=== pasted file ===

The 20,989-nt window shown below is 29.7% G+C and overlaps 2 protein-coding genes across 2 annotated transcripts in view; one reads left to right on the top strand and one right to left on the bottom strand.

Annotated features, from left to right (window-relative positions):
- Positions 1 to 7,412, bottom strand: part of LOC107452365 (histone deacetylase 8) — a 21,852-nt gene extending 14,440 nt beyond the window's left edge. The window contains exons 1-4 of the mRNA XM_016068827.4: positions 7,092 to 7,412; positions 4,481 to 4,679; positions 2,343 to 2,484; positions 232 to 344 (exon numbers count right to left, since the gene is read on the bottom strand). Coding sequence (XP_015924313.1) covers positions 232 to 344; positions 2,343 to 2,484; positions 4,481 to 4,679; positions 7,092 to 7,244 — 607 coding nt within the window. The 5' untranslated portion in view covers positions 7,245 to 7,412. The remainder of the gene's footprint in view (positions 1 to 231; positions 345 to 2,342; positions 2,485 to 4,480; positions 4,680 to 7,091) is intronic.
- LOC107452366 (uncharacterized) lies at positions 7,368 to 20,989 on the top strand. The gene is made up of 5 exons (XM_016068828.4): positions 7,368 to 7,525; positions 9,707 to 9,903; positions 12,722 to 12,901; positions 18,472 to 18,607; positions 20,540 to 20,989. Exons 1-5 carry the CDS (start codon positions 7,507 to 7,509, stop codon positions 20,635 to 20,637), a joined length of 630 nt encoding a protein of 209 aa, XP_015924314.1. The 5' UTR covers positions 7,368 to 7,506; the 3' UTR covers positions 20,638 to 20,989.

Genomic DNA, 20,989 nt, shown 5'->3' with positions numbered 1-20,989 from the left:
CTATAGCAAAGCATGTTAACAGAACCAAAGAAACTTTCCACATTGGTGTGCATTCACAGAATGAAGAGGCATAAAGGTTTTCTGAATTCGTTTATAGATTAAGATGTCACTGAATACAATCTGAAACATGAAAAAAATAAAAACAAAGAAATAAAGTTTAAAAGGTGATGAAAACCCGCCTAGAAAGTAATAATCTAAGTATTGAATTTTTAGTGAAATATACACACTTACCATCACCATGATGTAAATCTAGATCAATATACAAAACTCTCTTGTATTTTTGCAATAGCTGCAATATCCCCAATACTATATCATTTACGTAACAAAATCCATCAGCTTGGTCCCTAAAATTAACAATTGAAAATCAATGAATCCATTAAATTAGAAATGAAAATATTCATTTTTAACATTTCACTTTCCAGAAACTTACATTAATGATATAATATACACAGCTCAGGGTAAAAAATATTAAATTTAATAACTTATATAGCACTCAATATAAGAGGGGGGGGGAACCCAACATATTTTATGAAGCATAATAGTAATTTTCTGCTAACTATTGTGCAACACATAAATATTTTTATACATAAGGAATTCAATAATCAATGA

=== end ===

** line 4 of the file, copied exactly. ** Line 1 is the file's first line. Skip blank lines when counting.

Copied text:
- LOC107452366 (uncharacterized) lies at positions 7,368 to 20,989 on the top strand. The gene is made up of 5 exons (XM_016068828.4): positions 7,368 to 7,525; positions 9,707 to 9,903; positions 12,722 to 12,901; positions 18,472 to 18,607; positions 20,540 to 20,989. Exons 1-5 carry the CDS (start codon positions 7,507 to 7,509, stop codon positions 20,635 to 20,637), a joined length of 630 nt encoding a protein of 209 aa, XP_015924314.1. The 5' UTR covers positions 7,368 to 7,506; the 3' UTR covers positions 20,638 to 20,989.